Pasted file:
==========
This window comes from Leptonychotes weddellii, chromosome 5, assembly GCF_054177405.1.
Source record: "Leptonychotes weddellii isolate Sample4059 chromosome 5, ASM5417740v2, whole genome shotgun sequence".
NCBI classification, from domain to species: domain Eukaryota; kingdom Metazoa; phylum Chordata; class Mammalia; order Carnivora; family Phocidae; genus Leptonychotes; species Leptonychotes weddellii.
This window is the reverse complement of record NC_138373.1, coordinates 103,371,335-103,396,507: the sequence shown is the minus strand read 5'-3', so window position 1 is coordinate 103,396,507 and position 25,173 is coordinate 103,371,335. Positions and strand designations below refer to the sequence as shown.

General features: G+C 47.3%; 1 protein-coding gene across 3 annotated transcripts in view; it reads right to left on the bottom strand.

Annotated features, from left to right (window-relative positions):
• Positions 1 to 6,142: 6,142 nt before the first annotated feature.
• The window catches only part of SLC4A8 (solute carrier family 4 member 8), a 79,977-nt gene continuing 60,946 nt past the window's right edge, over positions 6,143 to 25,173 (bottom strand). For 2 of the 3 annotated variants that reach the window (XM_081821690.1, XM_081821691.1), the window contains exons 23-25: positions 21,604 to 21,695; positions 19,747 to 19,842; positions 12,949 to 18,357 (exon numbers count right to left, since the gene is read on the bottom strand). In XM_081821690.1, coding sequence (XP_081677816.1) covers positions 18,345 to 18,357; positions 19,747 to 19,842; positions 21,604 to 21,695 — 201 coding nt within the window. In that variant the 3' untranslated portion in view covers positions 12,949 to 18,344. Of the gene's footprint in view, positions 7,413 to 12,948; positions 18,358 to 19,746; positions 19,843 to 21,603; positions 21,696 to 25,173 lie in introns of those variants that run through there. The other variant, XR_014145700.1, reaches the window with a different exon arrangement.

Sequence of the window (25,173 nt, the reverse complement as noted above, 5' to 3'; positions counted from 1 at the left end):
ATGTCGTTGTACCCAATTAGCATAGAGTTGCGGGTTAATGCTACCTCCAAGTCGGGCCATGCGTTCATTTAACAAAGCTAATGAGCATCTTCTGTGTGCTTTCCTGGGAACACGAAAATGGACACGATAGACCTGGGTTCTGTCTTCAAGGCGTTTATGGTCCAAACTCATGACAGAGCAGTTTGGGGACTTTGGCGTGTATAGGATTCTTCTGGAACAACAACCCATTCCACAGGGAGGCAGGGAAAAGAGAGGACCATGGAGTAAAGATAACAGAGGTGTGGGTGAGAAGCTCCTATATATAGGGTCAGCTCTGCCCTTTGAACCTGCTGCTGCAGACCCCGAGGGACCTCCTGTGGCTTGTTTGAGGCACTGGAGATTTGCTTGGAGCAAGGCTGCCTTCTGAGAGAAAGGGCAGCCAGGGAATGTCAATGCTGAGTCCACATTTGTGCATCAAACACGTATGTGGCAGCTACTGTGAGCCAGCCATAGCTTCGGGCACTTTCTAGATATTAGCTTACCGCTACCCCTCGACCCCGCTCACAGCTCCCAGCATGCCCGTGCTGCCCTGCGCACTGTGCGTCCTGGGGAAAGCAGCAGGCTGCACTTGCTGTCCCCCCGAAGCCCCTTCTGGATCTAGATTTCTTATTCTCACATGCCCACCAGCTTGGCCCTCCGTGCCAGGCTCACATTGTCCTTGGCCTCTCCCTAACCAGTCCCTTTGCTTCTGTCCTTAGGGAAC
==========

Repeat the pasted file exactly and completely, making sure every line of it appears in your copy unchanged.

This window comes from Leptonychotes weddellii, chromosome 5, assembly GCF_054177405.1.
Source record: "Leptonychotes weddellii isolate Sample4059 chromosome 5, ASM5417740v2, whole genome shotgun sequence".
NCBI classification, from domain to species: domain Eukaryota; kingdom Metazoa; phylum Chordata; class Mammalia; order Carnivora; family Phocidae; genus Leptonychotes; species Leptonychotes weddellii.
This window is the reverse complement of record NC_138373.1, coordinates 103,371,335-103,396,507: the sequence shown is the minus strand read 5'-3', so window position 1 is coordinate 103,396,507 and position 25,173 is coordinate 103,371,335. Positions and strand designations below refer to the sequence as shown.

General features: G+C 47.3%; 1 protein-coding gene across 3 annotated transcripts in view; it reads right to left on the bottom strand.

Annotated features, from left to right (window-relative positions):
• Positions 1 to 6,142: 6,142 nt before the first annotated feature.
• The window catches only part of SLC4A8 (solute carrier family 4 member 8), a 79,977-nt gene continuing 60,946 nt past the window's right edge, over positions 6,143 to 25,173 (bottom strand). For 2 of the 3 annotated variants that reach the window (XM_081821690.1, XM_081821691.1), the window contains exons 23-25: positions 21,604 to 21,695; positions 19,747 to 19,842; positions 12,949 to 18,357 (exon numbers count right to left, since the gene is read on the bottom strand). In XM_081821690.1, coding sequence (XP_081677816.1) covers positions 18,345 to 18,357; positions 19,747 to 19,842; positions 21,604 to 21,695 — 201 coding nt within the window. In that variant the 3' untranslated portion in view covers positions 12,949 to 18,344. Of the gene's footprint in view, positions 7,413 to 12,948; positions 18,358 to 19,746; positions 19,843 to 21,603; positions 21,696 to 25,173 lie in introns of those variants that run through there. The other variant, XR_014145700.1, reaches the window with a different exon arrangement.

Sequence of the window (25,173 nt, the reverse complement as noted above, 5' to 3'; positions counted from 1 at the left end):
ATGTCGTTGTACCCAATTAGCATAGAGTTGCGGGTTAATGCTACCTCCAAGTCGGGCCATGCGTTCATTTAACAAAGCTAATGAGCATCTTCTGTGTGCTTTCCTGGGAACACGAAAATGGACACGATAGACCTGGGTTCTGTCTTCAAGGCGTTTATGGTCCAAACTCATGACAGAGCAGTTTGGGGACTTTGGCGTGTATAGGATTCTTCTGGAACAACAACCCATTCCACAGGGAGGCAGGGAAAAGAGAGGACCATGGAGTAAAGATAACAGAGGTGTGGGTGAGAAGCTCCTATATATAGGGTCAGCTCTGCCCTTTGAACCTGCTGCTGCAGACCCCGAGGGACCTCCTGTGGCTTGTTTGAGGCACTGGAGATTTGCTTGGAGCAAGGCTGCCTTCTGAGAGAAAGGGCAGCCAGGGAATGTCAATGCTGAGTCCACATTTGTGCATCAAACACGTATGTGGCAGCTACTGTGAGCCAGCCATAGCTTCGGGCACTTTCTAGATATTAGCTTACCGCTACCCCTCGACCCCGCTCACAGCTCCCAGCATGCCCGTGCTGCCCTGCGCACTGTGCGTCCTGGGGAAAGCAGCAGGCTGCACTTGCTGTCCCCCCGAAGCCCCTTCTGGATCTAGATTTCTTATTCTCACATGCCCACCAGCTTGGCCCTCCGTGCCAGGCTCACATTGTCCTTGGCCTCTCCCTAACCAGTCCCTTTGCTTCTGTCCTTAGGGAAC